Mössbauer Techniques Using High-Field Water-Cooled Solenoids
It has been clear for some time that external magnetic fields are frequently of considerable use in various aspects of Mössbauer spectroscopy. Such fields are, among other things, useful for producing hyperfine splitting in magnetically disordered systems, for simplifying hyperfine structure by providing a magnetic axis of symmetry, for finding the sign of the hyperfine field relative to some externally observable parameter, and for studying certain features of the magnetic properties of matter. In general, for Mössbauer experiments, field uniformity is not a prime consideration; however, most experiments have required fairly large volumes (approx. 1 in.3) within which the field is uniform to within 1% and available for durations as long as several days. Very low fields (less than 2 kOe) in practically any size volume may be obtained with permanent magnets. Iron core magnets can easily produce 10 to 20 kOe in suitable volumes. Where fields of about 20 kOe or less will suffice (such as to magnetize an iron foil in a direction parallel to the plane of the foil), permanent and iron core magnets are readily available and their use poses no unusual technological problems. Still higher fields, which are frequently required, may be obtained using superconducting solenoids which are capable of producing up to 100 kOe in useful volumes . While superconducting magnets may soon produce fields as high as 150 kOe using present technology, practical considerations rule out the probability of using such magnets for Mössbauer experiments in the immediate future.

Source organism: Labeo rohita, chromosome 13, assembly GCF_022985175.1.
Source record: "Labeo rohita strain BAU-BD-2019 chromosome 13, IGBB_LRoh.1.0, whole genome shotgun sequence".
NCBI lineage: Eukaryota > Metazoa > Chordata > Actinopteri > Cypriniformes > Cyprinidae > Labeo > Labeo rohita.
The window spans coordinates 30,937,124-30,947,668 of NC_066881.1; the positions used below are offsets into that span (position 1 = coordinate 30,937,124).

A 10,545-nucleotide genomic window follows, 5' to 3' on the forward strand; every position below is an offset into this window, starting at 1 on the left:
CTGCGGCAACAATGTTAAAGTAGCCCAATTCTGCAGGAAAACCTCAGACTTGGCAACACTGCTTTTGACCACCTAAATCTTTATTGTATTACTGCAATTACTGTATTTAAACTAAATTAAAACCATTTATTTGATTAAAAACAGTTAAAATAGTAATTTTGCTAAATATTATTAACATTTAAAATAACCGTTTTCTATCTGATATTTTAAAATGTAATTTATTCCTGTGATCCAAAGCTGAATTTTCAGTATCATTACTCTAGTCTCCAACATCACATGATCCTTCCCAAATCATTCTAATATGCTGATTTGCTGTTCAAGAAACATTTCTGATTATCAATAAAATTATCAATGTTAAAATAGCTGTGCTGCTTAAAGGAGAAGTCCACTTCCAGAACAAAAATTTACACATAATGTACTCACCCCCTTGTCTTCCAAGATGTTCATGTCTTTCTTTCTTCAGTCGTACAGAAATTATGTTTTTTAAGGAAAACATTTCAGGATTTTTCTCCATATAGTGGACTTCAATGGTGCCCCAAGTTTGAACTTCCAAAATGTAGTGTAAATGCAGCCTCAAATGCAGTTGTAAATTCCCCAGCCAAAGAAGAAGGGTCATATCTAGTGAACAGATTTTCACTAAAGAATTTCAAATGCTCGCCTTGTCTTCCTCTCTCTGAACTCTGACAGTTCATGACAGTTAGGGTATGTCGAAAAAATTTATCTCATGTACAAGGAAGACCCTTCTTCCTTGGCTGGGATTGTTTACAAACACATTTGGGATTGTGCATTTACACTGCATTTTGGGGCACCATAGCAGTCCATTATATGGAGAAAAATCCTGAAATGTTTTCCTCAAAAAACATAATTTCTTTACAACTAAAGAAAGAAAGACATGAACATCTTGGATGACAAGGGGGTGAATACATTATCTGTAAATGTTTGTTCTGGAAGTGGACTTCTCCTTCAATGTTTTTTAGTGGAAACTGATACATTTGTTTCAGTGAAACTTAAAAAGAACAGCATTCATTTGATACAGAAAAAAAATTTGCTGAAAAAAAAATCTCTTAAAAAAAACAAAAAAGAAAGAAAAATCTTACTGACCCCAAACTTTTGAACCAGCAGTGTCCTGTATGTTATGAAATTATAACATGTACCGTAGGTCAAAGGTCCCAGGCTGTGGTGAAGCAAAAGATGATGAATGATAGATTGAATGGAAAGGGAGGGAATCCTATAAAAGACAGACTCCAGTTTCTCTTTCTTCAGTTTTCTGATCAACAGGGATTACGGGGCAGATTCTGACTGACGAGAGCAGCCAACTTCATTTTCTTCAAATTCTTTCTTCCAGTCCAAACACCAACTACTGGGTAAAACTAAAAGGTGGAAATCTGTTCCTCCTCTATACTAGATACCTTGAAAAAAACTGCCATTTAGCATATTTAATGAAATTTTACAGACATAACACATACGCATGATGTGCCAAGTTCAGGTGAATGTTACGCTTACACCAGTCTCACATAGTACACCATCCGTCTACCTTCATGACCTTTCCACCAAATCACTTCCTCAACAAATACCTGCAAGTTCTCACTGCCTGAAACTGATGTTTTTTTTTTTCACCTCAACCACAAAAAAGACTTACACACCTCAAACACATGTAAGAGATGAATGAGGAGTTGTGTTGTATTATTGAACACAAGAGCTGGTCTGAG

KeywordsVelocity Signal Pickup Coil Mossbauer Spectrum Cold Finger Triangular Wave
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